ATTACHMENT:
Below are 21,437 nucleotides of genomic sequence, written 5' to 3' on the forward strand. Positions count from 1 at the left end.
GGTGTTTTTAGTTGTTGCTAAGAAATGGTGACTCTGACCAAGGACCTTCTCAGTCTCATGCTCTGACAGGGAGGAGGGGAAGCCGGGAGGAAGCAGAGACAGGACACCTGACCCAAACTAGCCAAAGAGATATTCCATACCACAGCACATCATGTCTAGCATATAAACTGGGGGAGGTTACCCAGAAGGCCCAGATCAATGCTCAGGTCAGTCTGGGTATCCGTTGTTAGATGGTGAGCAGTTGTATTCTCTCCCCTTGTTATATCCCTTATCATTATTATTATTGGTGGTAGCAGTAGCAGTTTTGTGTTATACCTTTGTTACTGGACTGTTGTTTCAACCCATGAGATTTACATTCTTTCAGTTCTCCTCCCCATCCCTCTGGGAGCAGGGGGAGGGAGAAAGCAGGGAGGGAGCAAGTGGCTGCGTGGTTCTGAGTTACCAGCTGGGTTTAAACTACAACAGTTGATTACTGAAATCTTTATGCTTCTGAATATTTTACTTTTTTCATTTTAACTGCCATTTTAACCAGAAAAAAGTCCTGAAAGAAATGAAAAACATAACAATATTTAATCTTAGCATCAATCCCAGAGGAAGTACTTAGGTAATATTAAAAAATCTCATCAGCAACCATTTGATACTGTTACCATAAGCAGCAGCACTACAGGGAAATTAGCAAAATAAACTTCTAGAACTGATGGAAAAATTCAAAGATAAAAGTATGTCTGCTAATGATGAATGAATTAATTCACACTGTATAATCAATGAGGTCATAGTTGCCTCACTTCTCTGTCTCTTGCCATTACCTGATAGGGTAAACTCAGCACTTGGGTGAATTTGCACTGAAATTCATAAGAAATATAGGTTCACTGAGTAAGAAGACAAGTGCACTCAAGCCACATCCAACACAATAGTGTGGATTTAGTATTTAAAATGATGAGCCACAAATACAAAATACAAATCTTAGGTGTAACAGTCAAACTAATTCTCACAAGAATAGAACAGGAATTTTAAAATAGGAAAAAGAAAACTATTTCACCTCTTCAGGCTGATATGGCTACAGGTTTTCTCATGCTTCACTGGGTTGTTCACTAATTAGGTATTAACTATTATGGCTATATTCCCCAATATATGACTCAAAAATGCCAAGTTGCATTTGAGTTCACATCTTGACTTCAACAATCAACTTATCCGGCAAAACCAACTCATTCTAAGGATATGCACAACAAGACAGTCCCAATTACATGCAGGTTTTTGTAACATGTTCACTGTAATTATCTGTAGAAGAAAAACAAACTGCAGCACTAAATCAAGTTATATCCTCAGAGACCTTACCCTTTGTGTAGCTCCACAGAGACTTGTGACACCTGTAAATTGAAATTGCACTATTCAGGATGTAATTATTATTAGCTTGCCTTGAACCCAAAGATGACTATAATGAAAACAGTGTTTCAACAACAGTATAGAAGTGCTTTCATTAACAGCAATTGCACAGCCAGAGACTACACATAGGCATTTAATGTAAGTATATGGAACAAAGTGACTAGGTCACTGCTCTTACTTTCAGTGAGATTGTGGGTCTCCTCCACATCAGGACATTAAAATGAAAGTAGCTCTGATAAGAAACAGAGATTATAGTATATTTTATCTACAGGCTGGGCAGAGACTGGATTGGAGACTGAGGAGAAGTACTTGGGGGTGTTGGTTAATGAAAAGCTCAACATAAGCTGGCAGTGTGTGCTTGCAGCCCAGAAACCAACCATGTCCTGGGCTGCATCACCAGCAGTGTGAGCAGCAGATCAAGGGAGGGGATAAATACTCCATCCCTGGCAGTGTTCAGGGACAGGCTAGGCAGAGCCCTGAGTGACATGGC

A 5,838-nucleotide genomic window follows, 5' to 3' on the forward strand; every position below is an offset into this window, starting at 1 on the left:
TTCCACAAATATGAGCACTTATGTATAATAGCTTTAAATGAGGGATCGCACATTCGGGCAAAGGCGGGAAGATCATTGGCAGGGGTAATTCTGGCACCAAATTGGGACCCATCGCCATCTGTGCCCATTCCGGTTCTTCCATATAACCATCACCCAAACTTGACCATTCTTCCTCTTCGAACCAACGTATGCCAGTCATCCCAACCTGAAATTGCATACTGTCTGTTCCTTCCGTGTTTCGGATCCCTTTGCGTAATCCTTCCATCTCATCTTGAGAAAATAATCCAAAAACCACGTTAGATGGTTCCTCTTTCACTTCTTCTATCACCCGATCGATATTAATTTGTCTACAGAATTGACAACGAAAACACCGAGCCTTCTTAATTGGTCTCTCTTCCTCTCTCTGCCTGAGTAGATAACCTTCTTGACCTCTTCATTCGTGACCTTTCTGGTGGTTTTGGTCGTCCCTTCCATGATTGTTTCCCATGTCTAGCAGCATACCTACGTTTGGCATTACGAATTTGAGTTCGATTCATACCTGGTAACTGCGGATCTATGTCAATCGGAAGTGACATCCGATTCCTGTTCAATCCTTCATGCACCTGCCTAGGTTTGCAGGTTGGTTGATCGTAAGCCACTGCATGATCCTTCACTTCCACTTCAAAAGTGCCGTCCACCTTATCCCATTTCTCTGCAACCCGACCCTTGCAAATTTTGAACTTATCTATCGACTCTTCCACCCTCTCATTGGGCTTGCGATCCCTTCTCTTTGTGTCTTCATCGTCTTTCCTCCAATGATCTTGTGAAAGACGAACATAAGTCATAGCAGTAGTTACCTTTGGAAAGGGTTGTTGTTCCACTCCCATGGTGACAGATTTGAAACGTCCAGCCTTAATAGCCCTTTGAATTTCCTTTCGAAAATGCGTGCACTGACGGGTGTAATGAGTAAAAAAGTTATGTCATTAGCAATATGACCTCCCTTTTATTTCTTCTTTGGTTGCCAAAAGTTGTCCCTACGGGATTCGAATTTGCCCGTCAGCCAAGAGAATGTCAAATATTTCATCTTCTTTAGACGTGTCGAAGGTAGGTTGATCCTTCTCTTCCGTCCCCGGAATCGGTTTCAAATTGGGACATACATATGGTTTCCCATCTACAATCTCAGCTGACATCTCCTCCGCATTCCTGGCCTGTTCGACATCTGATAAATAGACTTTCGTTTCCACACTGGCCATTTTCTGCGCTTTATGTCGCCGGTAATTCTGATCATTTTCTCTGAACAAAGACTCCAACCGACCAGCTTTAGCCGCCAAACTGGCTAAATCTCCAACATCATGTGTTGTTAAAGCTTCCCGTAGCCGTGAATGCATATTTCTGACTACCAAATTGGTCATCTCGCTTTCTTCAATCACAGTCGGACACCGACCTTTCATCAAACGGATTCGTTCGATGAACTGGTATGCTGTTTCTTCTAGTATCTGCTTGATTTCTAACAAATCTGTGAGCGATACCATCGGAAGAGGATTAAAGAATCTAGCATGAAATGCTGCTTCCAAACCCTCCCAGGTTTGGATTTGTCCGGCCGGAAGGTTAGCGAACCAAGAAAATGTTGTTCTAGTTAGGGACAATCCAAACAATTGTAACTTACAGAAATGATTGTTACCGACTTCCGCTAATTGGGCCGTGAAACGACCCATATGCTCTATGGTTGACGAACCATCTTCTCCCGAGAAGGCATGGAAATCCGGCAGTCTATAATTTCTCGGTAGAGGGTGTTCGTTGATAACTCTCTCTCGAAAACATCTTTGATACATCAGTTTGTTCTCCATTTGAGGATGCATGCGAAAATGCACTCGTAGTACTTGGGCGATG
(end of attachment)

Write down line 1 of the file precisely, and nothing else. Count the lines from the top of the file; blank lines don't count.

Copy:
Below are 21,437 nucleotides of genomic sequence, written 5' to 3' on the forward strand. Positions count from 1 at the left end.